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Datum objave: 25.08.2020
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Croatian leadership pays first homage to Serb war victims in Grubori

Croatia's president and top ministers on Tuesday attended for the first time a ceremony in memory of six Serb civilians murdered at the village of Grubori after the 1990s independence war, in a rare gesture of reconciliation.

Croatian leadership pays first homage to Serb war victims in Grubori



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Croatia's president and top ministers on Tuesday attended for the first time a ceremony in memory of six Serb civilians murdered at the village of Grubori after the 1990s independence war, in a rare gesture of reconciliation.

The move is part of new joint efforts to improve relations between Croatia's government and the country's Serb minority, 25 years after the conflict that tore the communities apart. 


Earlier this month, a Serb official for the first time joined Croatia's annual commemoration of the military victory that crushed the Serb rebellion in 1995, ending the war sparked by Zagreb's declaration of independence from Yugoslavia.


The killings in Grubori, where six elderly civilians were murdered, took place weeks after that offensive on August 25, 1995. 


"This is an honour we owe for what happened 25 years ago, which caused moral horror for me personally," said Croatian President Zoran Milanovic, joined by two deputy ministers at the gathering where roses were laid in front of a large wooden cross.


"Serbs and Croats are the most similar nations in Europe," he added.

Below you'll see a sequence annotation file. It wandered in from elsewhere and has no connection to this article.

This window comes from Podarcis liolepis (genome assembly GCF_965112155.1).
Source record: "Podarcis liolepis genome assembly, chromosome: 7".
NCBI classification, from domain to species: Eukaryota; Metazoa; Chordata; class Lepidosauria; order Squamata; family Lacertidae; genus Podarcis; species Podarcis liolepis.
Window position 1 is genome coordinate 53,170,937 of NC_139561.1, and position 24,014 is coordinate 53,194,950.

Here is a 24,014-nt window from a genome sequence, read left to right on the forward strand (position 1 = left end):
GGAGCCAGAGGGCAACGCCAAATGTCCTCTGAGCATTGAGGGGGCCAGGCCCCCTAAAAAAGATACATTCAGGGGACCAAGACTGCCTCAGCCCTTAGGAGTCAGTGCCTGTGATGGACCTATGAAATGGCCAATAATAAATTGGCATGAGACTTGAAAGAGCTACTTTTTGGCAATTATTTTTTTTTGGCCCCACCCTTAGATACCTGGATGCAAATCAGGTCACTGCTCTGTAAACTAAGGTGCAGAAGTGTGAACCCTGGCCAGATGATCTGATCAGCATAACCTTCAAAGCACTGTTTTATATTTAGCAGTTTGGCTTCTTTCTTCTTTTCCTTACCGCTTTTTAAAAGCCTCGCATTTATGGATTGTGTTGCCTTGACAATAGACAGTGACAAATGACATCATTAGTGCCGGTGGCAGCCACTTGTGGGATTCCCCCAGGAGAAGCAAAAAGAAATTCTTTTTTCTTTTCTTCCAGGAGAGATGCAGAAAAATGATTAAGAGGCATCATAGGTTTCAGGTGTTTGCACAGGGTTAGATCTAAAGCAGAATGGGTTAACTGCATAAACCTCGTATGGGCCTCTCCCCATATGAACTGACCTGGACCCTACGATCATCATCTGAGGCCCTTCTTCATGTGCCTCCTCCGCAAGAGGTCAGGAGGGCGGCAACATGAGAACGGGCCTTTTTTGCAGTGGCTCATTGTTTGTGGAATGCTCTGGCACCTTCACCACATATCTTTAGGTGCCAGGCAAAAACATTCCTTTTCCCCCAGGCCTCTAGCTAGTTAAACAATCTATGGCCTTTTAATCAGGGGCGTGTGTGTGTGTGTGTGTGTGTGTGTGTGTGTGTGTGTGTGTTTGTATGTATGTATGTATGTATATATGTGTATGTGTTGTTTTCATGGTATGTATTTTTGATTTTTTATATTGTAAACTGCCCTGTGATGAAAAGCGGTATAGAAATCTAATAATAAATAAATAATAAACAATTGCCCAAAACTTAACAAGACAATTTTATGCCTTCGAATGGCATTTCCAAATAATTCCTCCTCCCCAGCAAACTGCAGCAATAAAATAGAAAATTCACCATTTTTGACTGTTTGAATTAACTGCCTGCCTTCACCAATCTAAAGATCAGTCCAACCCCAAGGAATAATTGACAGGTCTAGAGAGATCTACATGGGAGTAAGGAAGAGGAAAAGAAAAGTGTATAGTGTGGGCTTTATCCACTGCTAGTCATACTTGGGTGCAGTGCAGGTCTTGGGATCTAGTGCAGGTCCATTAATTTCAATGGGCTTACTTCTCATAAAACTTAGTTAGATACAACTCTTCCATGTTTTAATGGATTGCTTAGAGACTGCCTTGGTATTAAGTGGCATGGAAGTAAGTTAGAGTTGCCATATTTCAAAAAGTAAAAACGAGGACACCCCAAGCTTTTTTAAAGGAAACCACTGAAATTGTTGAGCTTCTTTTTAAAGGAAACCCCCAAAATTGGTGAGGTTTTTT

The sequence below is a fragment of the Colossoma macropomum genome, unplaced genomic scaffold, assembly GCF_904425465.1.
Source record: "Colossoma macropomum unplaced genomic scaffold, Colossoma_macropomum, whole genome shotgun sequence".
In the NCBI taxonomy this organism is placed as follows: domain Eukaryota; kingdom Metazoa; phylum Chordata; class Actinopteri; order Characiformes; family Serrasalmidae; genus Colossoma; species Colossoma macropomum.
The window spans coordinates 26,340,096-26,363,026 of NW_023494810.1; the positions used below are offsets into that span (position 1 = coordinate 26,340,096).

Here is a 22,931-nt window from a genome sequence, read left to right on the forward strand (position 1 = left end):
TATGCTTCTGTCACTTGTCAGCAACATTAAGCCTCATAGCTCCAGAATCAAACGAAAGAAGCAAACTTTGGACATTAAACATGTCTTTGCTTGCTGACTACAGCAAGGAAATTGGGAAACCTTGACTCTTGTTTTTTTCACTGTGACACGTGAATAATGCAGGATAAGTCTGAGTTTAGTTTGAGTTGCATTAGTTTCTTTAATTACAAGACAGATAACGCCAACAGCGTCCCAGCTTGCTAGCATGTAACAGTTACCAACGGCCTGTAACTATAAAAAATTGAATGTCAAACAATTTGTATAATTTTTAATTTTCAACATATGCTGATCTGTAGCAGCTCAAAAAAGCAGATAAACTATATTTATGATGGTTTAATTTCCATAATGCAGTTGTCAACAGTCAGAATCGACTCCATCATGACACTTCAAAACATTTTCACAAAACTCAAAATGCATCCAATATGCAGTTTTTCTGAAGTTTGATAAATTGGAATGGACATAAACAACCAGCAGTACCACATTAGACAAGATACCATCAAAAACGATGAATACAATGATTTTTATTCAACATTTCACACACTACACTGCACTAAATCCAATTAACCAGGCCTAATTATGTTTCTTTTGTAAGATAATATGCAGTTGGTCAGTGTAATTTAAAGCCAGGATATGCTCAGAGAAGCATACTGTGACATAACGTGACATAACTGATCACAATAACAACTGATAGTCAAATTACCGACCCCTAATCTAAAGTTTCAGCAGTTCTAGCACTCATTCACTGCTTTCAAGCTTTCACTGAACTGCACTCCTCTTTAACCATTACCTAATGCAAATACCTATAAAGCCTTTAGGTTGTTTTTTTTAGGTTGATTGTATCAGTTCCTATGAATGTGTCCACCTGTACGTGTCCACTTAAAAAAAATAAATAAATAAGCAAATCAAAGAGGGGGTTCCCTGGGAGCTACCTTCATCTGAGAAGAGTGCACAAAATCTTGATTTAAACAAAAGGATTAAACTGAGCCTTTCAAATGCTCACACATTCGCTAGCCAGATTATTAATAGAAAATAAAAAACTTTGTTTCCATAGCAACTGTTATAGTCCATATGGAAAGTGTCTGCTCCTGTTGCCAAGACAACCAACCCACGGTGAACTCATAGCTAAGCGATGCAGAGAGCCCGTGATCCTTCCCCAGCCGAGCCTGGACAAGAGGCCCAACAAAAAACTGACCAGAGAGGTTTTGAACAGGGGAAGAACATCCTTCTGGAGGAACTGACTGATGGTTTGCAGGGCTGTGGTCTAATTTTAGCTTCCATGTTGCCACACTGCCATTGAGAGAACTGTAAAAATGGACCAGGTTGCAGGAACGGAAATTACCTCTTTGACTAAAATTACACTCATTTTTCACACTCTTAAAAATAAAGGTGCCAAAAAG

Deputy prime minister Tomo Medved, a war veteran, said it was "necessary to make efforts in building a stronger community for the sake of all Croatian citizens".


"Croatia, as a victor mourns all those who were killed, especially civilians, and it is our duty to honour the victims," he added.


The war crime in Grubori was carried about by a special Croatian anti-terrorist unit, a court found, but no individual perpetrators have been convicted due to a lack of evidence. 


Many Serbs still decry the trial in Croatia that acquitted two officers, while a third committed suicide. 


Milorad Pupovac, president of a Serb political party in Croatia, lamented the court's failure "to establish who committed the crime".


The victims "were killed while taking care of their cattle, shelling peas or sitting in a wheelchair. Murdered with their arms up," he said at the ceremony. 


More than 20,000 people were killed in the conflict, while some 200,000 Serbs also fled Croatia after the end of the war. 


Around half have since returned and today ethnic Serbs make up some 4.5 percent of the country's 4.2 million population.


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